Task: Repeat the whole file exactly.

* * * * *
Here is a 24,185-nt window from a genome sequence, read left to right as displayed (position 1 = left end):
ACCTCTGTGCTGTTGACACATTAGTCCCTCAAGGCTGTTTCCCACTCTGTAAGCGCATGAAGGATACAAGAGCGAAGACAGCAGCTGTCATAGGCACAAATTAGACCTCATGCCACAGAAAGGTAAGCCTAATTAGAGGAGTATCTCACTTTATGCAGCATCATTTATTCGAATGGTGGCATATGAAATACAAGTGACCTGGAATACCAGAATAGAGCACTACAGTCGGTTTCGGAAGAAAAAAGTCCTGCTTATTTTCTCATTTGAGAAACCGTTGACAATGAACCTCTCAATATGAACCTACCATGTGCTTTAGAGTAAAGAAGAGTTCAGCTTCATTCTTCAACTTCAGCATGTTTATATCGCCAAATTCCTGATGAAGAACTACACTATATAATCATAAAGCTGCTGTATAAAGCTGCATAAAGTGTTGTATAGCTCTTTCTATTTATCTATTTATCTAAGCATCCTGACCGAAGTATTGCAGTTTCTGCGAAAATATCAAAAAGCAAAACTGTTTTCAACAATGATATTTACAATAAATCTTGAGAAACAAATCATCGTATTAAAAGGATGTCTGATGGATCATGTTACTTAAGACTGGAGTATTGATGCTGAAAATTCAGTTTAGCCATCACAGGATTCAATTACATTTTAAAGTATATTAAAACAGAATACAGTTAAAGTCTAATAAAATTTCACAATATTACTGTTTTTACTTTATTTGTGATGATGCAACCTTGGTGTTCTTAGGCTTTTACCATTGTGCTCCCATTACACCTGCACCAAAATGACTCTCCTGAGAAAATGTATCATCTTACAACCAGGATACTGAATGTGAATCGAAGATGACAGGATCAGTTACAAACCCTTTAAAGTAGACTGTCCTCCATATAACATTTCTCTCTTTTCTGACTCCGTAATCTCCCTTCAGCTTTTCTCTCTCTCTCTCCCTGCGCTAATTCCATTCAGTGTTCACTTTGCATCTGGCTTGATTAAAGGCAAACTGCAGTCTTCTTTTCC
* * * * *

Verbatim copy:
Here is a 24,185-nt window from a genome sequence, read left to right as displayed (position 1 = left end):
ACCTCTGTGCTGTTGACACATTAGTCCCTCAAGGCTGTTTCCCACTCTGTAAGCGCATGAAGGATACAAGAGCGAAGACAGCAGCTGTCATAGGCACAAATTAGACCTCATGCCACAGAAAGGTAAGCCTAATTAGAGGAGTATCTCACTTTATGCAGCATCATTTATTCGAATGGTGGCATATGAAATACAAGTGACCTGGAATACCAGAATAGAGCACTACAGTCGGTTTCGGAAGAAAAAAGTCCTGCTTATTTTCTCATTTGAGAAACCGTTGACAATGAACCTCTCAATATGAACCTACCATGTGCTTTAGAGTAAAGAAGAGTTCAGCTTCATTCTTCAACTTCAGCATGTTTATATCGCCAAATTCCTGATGAAGAACTACACTATATAATCATAAAGCTGCTGTATAAAGCTGCATAAAGTGTTGTATAGCTCTTTCTATTTATCTATTTATCTAAGCATCCTGACCGAAGTATTGCAGTTTCTGCGAAAATATCAAAAAGCAAAACTGTTTTCAACAATGATATTTACAATAAATCTTGAGAAACAAATCATCGTATTAAAAGGATGTCTGATGGATCATGTTACTTAAGACTGGAGTATTGATGCTGAAAATTCAGTTTAGCCATCACAGGATTCAATTACATTTTAAAGTATATTAAAACAGAATACAGTTAAAGTCTAATAAAATTTCACAATATTACTGTTTTTACTTTATTTGTGATGATGCAACCTTGGTGTTCTTAGGCTTTTACCATTGTGCTCCCATTACACCTGCACCAAAATGACTCTCCTGAGAAAATGTATCATCTTACAACCAGGATACTGAATGTGAATCGAAGATGACAGGATCAGTTACAAACCCTTTAAAGTAGACTGTCCTCCATATAACATTTCTCTCTTTTCTGACTCCGTAATCTCCCTTCAGCTTTTCTCTCTCTCTCTCCCTGCGCTAATTCCATTCAGTGTTCACTTTGCATCTGGCTTGATTAAAGGCAAACTGCAGTCTTCTTTTCC